I want to use the "raster2pgsql" utility in my Python code. When I use it in a Linux terminal, it works fine. This is the command:

$ raster2pgsql -a "/mnt/c/Users/Jan/path/to/raster/dem.tiff" test_schema.raster2 | psql -h localhost -d pisl -U pisl

Then I use subprocess.run (I have also tried subprocess.call) to use this same tool in my Python code. This is my code:

from subprocess import run
command = ["raster2pgsql", "-a", '"' + file_name + '"', self.schema_name +  "." + identifier, "|", "psql", "-h", "localhost", "-p", "5432", "-d", self.dbname]

I get this error:

ERROR: Unable to read raster file: "/mnt/c/Users/Jan/path/to/raster/dem.tiff"

Printing command gives this which I think is correct (equivalent to what worked in the terminal):

['raster2pgsql', '-a', '"/mnt/c/Users/Jan/path/to/raster/dem.tiff"', 'test_schema.raster2', '|', 'psql', '-h', 'localhost', '-p', '5432', '-d', 'pisl']

I have double checked that the path to the raster file is correct, tried single quotes, double quotes but nothing helps. I have looked at a number of similar question (here, here or here ) but did not find anything helpful.

I use Python 3.5 and Linux Bash Shell in Windows 10.

Question: What is wrong with the way I use subprocess?

  • 2
    why are you quoting the filename at all? – Jean-François Fabre Jun 27 '18 at 18:43
  • because it doesn't recognize the filename when I don't. When I remove the quotes it considers "test_schema.raster2" to be the filename. – Jan Pisl Jun 27 '18 at 18:45
  • I've provided an alternate method with 2 commands piped together. Please test that. report error accurately if any. I doubt that the quotes are the issue, since the shell removes them on the working command you performed. – Jean-François Fabre Jun 27 '18 at 18:48

2 issues here:

  • no need to extra-quote the filename. It's passed to the system literally and since there's no file called "/tmp/something" the command fails.
  • second, to be able to pass a pipe, you need shell=True

so quickfix:

command = ["raster2pgsql", "-a", file_name, self.schema_name +  "." + identifier, "|", "psql", "-h", "localhost", "-p", "5432", "-d", self.dbname]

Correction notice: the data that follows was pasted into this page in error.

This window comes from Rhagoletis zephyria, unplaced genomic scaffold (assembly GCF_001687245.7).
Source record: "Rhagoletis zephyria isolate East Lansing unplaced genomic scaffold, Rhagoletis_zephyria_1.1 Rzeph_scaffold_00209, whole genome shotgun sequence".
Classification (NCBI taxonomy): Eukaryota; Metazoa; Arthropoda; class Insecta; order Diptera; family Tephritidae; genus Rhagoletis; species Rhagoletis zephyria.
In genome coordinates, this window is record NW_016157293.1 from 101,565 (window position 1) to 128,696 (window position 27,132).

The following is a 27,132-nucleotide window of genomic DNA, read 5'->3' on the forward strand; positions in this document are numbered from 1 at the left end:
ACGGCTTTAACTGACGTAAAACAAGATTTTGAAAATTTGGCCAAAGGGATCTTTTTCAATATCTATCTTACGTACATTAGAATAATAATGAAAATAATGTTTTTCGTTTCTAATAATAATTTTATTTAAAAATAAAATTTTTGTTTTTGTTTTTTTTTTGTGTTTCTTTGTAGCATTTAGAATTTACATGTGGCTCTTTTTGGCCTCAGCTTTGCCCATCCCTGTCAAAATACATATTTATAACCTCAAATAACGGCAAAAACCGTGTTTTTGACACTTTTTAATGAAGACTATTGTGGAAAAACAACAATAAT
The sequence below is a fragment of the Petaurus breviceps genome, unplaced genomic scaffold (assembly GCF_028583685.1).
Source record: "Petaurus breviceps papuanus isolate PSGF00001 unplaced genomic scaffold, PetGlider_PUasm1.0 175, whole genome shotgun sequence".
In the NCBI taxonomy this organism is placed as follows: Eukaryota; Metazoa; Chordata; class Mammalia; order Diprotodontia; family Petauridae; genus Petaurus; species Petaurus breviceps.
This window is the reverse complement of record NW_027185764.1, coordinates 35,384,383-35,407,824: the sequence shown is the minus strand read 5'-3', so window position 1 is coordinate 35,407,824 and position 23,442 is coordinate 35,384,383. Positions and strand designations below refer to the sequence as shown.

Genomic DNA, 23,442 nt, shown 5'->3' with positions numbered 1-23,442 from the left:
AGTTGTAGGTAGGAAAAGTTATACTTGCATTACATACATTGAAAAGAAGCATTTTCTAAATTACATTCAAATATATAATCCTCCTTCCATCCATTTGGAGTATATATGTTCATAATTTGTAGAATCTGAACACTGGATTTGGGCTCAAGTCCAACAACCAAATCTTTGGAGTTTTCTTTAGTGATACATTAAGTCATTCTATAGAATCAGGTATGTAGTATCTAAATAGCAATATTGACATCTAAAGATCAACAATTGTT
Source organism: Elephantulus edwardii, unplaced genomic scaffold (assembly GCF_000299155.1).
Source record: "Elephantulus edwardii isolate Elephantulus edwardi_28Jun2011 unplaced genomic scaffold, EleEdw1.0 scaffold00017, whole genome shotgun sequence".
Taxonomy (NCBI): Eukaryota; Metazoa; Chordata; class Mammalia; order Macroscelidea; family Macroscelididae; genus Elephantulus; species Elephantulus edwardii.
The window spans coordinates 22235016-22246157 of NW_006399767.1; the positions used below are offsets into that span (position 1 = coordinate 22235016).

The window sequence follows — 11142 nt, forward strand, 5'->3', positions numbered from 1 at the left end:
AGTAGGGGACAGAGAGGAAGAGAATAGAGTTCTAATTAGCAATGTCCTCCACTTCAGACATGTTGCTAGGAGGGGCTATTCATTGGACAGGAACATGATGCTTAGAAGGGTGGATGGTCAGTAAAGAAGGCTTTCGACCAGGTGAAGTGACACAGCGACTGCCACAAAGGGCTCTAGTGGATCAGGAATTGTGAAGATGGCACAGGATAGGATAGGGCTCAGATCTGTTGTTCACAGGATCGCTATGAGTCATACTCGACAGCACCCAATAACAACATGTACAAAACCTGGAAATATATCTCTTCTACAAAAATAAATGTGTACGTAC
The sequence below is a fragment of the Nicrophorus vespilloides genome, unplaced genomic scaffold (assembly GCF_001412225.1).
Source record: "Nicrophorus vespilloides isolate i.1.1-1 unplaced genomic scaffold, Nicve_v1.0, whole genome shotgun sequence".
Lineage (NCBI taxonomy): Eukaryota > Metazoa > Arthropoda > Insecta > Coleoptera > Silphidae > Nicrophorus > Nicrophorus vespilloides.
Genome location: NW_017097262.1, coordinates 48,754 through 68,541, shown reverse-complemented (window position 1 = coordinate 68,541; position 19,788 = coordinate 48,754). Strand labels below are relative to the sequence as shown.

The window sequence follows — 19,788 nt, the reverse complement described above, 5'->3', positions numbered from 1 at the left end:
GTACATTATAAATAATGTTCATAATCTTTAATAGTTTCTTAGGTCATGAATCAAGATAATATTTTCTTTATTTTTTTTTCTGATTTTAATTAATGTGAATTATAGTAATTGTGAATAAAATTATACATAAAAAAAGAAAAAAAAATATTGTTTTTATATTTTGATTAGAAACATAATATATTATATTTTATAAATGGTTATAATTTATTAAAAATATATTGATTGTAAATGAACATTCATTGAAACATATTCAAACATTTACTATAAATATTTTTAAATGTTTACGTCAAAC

or using a command string (because shell=True is picky with argument list):

command = "raster2pgsql -a "+ file_name + " " + self.schema_name +  "." + identifier + " | psql -h localhost -p 5432 -d" + self.dbname

(ugly, isn't it?)

It's much better to run 2 processes without shell=True and pipe them together using python, more portable & secure (not sure how shell=True reacts with an argument list on Linux):

from subprocess import *
command1 = ["raster2pgsql", "-a", file_name, self.schema_name +  "." + identifier]
p = Popen(command1,stdout=PIPE)
command2 = ["psql", "-h", "localhost", "-p", "5432", "-d", self.dbname]

The first Popen object created writes its output to a pipe (thanks to stdout=PIPE argument). The run function can take an input as a pipe too (thanks to stdin=p.stout). It consumes the output of the first command, creating a native piped chain of commands, without the need of the shell (and the caveats of quoting, spaces, special character interpretation and such...)

  • Thanks the for the explaination. I was trying to ask a py 3 script to run a py 2 script and I use process = subprocess.run(['py', '-2', os.path.basename(latest_file)]) but for some reason it didn't run. I accidentally came this and by adding shell=True in a different line, it works. Any chance you know why it works? Thank you so much! – Donald Li Jan 27 '20 at 21:54
  • you mean that subprocess.run(['py', '-2', os.path.basename(latest_file)],shell=True) runs and without shell=True it doesn't? that may well be another question to ask. – Jean-François Fabre Jan 27 '20 at 21:57
  • Oh quite the contrary. In one line it didnt' work. But in the format you proposed as a "dirty": command = ['py', '-2', os.path.basename(latest_file)] subprocess.run(command, shell=True)it works. – Donald Li Jan 28 '20 at 19:27

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